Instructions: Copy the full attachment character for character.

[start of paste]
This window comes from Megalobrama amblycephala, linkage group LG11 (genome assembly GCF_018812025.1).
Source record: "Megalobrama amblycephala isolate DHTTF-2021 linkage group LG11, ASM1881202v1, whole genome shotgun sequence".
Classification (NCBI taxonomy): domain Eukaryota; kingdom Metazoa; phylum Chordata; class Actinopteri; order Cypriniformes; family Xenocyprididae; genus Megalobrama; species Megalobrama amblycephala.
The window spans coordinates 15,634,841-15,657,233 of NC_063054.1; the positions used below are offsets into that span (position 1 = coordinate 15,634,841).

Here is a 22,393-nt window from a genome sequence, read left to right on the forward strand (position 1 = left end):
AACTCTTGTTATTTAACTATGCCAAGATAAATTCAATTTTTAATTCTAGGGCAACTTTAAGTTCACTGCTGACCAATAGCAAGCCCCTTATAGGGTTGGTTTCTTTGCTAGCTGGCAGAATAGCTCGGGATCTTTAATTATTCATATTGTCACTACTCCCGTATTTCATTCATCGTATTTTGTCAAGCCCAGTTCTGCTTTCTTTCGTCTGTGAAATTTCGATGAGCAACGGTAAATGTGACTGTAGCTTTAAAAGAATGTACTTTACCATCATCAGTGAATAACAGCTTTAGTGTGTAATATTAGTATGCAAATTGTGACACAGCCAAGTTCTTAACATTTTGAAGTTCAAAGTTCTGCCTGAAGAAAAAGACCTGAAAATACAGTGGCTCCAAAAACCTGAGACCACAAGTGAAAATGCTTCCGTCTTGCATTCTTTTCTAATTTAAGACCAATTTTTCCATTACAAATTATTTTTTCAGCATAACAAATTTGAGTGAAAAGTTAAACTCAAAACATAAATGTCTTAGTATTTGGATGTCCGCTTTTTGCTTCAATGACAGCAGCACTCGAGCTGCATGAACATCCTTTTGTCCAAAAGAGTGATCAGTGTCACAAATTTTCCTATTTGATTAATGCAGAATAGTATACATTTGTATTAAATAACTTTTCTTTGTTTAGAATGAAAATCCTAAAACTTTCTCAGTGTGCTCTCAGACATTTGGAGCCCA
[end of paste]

This window comes from Megalobrama amblycephala, linkage group LG11 (genome assembly GCF_018812025.1).
Source record: "Megalobrama amblycephala isolate DHTTF-2021 linkage group LG11, ASM1881202v1, whole genome shotgun sequence".
Classification (NCBI taxonomy): domain Eukaryota; kingdom Metazoa; phylum Chordata; class Actinopteri; order Cypriniformes; family Xenocyprididae; genus Megalobrama; species Megalobrama amblycephala.
The window spans coordinates 15,634,841-15,657,233 of NC_063054.1; the positions used below are offsets into that span (position 1 = coordinate 15,634,841).

Here is a 22,393-nt window from a genome sequence, read left to right on the forward strand (position 1 = left end):
AACTCTTGTTATTTAACTATGCCAAGATAAATTCAATTTTTAATTCTAGGGCAACTTTAAGTTCACTGCTGACCAATAGCAAGCCCCTTATAGGGTTGGTTTCTTTGCTAGCTGGCAGAATAGCTCGGGATCTTTAATTATTCATATTGTCACTACTCCCGTATTTCATTCATCGTATTTTGTCAAGCCCAGTTCTGCTTTCTTTCGTCTGTGAAATTTCGATGAGCAACGGTAAATGTGACTGTAGCTTTAAAAGAATGTACTTTACCATCATCAGTGAATAACAGCTTTAGTGTGTAATATTAGTATGCAAATTGTGACACAGCCAAGTTCTTAACATTTTGAAGTTCAAAGTTCTGCCTGAAGAAAAAGACCTGAAAATACAGTGGCTCCAAAAACCTGAGACCACAAGTGAAAATGCTTCCGTCTTGCATTCTTTTCTAATTTAAGACCAATTTTTCCATTACAAATTATTTTTTCAGCATAACAAATTTGAGTGAAAAGTTAAACTCAAAACATAAATGTCTTAGTATTTGGATGTCCGCTTTTTGCTTCAATGACAGCAGCACTCGAGCTGCATGAACATCCTTTTGTCCAAAAGAGTGATCAGTGTCACAAATTTTCCTATTTGATTAATGCAGAATAGTATACATTTGTATTAAATAACTTTTCTTTGTTTAGAATGAAAATCCTAAAACTTTCTCAGTGTGCTCTCAGACATTTGGAGCCCA